By Lauren Coleman-Lochner
June 20 (Bloomberg) — Wal-Mart Stores Inc., the world’s largest retailer,
plans to expand its financial-service centers more than fourfold to 1,000 stores
by 2009 after abandoning an attempt to start a bank.
Customers will be able to cash checks, pay bills and transfer money at 450
centers by the end of the year, double the locations open now, the company said
today in a statement. Wal- Mart, based in Bentonville, Arkansas, also will offer
its MoneyCard debit card nationally.
The expansion comes a month after the U.S. House of Representatives passed
legislation to block non-financial firms, including retailers, from operating
banks. Wal-Mart offers the services through partnerships with Visa International
and General Electric Co.’s bank and plans to expand its financial products.
The MoneyCenters are the most profitable departments in stores, Jane
Thompson, president of the Wal-Mart Financial Services, said in an interview
today in New York.
Revenue from money services has climbed more than 30 percent annually since
Wal-Mart began offering them about five years ago, she said in a conference call
earlier. The retailer anticipates that pace will continue.
Wal-Mart intends to measure if the cards and additional MoneyCenters boost
store sales and attract more customers, Thompson said in the interview. Traffic
has declined every month this year. Sales at older locations rose 0.6 percent in
the first quarter, the slowest gain since at least 1996.
“I think it will get them coming back more,” she said. Customers visit
Wal-Mart stores an average of 2 ½ times a week.
The retailer is testing four other financial products and plans to announce
new services later this year, Thompson said during the call. She didn’t
Shares of Wal-Mart fell 22 cents to $48.59 at 4:29 p.m. in New York Stock
Exchange composite trading. They have gained 5.6 percent since March 15, the day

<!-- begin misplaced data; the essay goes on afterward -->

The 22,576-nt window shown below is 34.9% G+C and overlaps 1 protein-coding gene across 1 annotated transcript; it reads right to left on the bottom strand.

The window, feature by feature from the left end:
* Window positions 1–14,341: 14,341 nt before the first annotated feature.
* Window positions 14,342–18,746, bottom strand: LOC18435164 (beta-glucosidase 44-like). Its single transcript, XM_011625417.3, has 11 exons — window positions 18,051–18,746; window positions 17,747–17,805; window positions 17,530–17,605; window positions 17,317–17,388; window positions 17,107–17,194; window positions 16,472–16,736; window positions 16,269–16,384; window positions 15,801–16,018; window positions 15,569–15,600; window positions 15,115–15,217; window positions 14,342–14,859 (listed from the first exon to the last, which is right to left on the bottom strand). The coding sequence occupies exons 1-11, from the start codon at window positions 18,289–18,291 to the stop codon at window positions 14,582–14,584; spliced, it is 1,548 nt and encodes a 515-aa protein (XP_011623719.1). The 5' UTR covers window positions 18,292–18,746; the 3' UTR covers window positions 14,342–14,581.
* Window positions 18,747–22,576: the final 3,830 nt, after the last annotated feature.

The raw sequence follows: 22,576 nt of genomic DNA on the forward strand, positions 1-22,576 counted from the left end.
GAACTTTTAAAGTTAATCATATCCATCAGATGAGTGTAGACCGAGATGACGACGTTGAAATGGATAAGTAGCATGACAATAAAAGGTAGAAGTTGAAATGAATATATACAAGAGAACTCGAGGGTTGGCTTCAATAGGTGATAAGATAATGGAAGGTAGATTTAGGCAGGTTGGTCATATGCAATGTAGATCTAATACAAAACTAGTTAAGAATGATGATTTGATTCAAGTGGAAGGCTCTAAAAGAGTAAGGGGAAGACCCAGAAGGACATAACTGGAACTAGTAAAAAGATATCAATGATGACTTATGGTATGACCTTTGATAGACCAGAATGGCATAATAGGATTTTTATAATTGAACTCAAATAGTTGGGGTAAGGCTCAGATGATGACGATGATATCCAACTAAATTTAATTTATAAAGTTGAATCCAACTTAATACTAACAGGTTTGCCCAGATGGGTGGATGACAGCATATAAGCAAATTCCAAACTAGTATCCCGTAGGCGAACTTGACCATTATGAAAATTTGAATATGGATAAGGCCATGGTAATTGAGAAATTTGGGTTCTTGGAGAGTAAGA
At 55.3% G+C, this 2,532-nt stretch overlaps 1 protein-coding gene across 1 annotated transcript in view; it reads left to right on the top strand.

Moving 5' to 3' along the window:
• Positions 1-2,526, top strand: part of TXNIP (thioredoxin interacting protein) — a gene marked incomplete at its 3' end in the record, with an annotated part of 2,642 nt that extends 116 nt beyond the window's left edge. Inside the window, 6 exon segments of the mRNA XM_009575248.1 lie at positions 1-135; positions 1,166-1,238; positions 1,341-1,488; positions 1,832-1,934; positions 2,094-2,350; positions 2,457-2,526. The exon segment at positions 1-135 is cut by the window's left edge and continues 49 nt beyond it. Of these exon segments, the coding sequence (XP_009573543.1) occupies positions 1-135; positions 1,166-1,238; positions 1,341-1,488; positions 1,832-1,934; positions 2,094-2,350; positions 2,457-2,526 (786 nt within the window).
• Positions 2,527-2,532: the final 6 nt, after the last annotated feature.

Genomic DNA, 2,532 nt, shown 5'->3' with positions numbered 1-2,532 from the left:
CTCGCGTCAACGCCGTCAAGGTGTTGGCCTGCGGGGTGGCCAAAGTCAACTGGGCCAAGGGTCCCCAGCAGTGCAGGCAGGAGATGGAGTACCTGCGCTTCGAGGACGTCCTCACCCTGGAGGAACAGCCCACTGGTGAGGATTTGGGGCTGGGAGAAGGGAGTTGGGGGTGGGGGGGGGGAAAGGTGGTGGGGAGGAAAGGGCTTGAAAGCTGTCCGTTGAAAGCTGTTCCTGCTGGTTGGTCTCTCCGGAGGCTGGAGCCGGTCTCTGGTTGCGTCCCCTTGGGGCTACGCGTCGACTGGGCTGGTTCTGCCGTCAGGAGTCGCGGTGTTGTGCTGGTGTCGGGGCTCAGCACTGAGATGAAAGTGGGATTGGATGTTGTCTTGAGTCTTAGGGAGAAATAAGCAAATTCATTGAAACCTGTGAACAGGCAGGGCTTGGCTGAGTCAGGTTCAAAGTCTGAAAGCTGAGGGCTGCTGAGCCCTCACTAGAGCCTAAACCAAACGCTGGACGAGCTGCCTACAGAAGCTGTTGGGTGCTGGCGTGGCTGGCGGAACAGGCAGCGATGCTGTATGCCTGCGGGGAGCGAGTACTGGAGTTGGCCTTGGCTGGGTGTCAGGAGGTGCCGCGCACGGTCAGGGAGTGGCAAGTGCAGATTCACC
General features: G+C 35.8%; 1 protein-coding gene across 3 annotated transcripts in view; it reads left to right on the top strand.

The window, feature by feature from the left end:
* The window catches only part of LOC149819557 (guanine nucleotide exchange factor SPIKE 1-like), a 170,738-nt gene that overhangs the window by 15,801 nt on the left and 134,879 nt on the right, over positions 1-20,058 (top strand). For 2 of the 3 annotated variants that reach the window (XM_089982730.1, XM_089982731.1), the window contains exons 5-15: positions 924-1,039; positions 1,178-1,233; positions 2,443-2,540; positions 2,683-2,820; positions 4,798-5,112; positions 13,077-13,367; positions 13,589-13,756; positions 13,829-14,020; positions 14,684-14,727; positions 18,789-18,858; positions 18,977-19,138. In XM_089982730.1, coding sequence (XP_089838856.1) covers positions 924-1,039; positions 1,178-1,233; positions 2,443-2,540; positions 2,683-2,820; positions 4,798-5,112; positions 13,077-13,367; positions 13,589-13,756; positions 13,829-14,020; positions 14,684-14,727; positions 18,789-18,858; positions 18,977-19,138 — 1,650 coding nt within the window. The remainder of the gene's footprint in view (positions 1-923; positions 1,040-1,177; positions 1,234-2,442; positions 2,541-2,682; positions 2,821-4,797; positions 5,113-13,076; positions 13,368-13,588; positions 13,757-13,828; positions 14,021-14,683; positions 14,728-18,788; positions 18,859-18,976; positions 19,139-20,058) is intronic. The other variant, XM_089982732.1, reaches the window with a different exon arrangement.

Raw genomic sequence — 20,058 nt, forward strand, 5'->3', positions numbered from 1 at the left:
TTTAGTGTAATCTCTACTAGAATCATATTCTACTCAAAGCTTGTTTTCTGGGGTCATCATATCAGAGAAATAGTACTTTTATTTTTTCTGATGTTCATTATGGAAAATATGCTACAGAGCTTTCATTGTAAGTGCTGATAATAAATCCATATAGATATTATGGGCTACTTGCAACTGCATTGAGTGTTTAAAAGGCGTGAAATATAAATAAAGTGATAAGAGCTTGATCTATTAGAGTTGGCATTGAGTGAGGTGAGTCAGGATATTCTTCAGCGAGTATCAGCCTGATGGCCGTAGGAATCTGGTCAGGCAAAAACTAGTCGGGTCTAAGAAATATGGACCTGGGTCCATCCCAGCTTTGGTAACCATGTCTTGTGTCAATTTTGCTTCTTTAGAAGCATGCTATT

before Wal-Mart withdrew its bank application.
Wal-Mart cut prices on thousands of items in toys, electronics and groceries
starting in October ahead of the holiday season to try to boost its image as the
retailer offering products for the lowest cost and to offset higher gas prices,
which have hurt Wal-Mart sales.
The expansion of MoneyCenters is a more effective way to add shoppers than
price cuts because the services have higher profit margins, Adrianne Shapira, a
Goldman, Sachs & Co. analyst, wrote in a note today.
“That said, we question how fast debit card adoption rates will rise among
these customers as it likely will take time to change customer behavior,” she
said. Shapira, based in New York, rates shares “neutral.”
In March, it withdrew its 2005 application to open a Utah bank for payment
processing amid opposition from legislators and lenders.
“It looks like they’re building the infrastructure for a nationwide network
of bank branches,” said Steve Verdier, a lobbyist at the Independent Community
Bankers of America, a Washington-based trade group that led the fight against
Wal- Mart’s bid.
MoneyCard users can make purchases with the prepaid Visa, pay bills or add
more money to their accounts at Wal-Mart or through the Green Dot
automated-teller network. It doesn’t require a bank account or credit-background
check. It’s offered with GE Money Bank.
Wal-Mart’s customers with lower incomes often don’t have access to bank
accounts and use the prepaid cards to deposit paychecks and pay bills, Thompson
said. The retailer estimates about 73 million Americans don’t have checking or
savings accounts or credit cards.
The company has more than 3,300 Wal-Mart discount stores and supercenters in
To contact the reporter on this story: Lauren Coleman-Lochner in New York at
Last Updated: June 20, 2007 17:12 EDT